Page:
A couple of posts ago, I blogged about Obama’s clever use of new media and how that’s helped him to win the recent US Presidential elections. In fact, he’s come to be known as the Youtube President!
Not surprisingly then, that Obama has chosen to stay on the Youtube course and use it to broadcast his weekly address to the American public (actually, he now has the potential to address an international audience as well).
Obama is giving what is known as the traditional weekly radio broadcast by US Presidents, a tradition started by Roosevelt, a modern-day twist. Back then, and since then, the ‘fireside chats’ of the various Presidents have been broadcast on radio. Now, with new media, Obama has found an added channel to reach out to the public, especially the younger set that forms the Youtube and Facebook generation.
What’s also interesting is that by going direct to Youtube, the Obama administration has greater control over what is broadcast. According to the Straits Times article on Obama’s online chats, Obama and his people could “would curb the power of a traditional but often unpopular middleman between presidents and the populace: the mainstream media”. This means that the public get a dose of Obama unadulterated and unmediated (as much as non-mediation via media is allowed). Doing this would also make Obama’s government “more transparent“.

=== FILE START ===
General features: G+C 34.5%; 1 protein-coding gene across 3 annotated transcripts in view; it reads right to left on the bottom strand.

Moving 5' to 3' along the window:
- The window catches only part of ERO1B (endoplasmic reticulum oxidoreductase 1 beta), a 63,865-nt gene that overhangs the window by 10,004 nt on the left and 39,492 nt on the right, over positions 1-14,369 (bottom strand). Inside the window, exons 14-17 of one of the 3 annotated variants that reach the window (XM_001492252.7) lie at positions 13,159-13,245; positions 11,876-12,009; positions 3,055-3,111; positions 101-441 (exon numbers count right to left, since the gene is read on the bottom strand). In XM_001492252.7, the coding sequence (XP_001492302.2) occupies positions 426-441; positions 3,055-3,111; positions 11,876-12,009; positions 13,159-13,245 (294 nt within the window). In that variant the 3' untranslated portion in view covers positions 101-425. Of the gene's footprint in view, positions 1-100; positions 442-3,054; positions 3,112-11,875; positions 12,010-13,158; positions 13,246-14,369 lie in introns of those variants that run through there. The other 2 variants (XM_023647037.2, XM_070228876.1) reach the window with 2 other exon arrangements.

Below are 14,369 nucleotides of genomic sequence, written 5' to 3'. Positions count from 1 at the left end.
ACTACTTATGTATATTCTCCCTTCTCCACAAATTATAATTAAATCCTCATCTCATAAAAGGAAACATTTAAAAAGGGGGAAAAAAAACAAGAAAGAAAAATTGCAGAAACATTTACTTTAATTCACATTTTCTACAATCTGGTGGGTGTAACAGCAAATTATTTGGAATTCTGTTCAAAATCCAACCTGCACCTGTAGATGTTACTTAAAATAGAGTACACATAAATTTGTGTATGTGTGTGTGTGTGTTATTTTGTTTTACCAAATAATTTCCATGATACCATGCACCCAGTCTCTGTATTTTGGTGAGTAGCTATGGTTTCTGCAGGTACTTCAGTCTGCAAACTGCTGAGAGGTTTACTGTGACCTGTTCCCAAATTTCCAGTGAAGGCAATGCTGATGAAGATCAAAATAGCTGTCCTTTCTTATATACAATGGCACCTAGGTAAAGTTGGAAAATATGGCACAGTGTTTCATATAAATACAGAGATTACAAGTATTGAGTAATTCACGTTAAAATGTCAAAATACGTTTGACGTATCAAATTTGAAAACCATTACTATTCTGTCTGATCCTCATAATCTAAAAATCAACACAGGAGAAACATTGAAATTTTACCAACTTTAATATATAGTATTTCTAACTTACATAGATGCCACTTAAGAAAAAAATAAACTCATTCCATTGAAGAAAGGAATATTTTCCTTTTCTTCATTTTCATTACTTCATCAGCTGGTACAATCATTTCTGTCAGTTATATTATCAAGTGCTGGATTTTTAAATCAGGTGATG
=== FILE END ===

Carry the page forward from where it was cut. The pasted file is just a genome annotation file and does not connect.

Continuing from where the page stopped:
Obama’s first Youtube address after he won the elections is available on his website: www.change.gov. Subsequent addresses can also be viewed there.
In fact, this website has proved to be a source of information on Obama and the directions he’s taking as the President-elect.
And with Youtube videos being so embed-able, his address would be seen by so many more, due to the viral nature of ‘marketing’ on new media.
Now, I’ve mentioned previously as well that our local political groups could also learn something from the Obama campaign and its use of new media. Just yesterday, there was news that PAP is aiming to click with the young by letting the IT-savvy watch short videos of PAP MPs at events on its revamped PAP website.
Party chairman Lim Boon Heng said, “New media is facilitating change. Our party is gearing up our resources to harness this new platform.” In fact, on the Young PAP website, there are articles on new media and its social impact.
Now, while it’s good and timely for our local political parties to incorporate the use of new media, I believe more must be done than just posting videos of MPs at events. More could be done to harness the power of new media to reach out to the public and allow for the age of participation and a new generation of digital natives. Perhaps the digital natives out there would like to share how better engagement could be achieved via new media.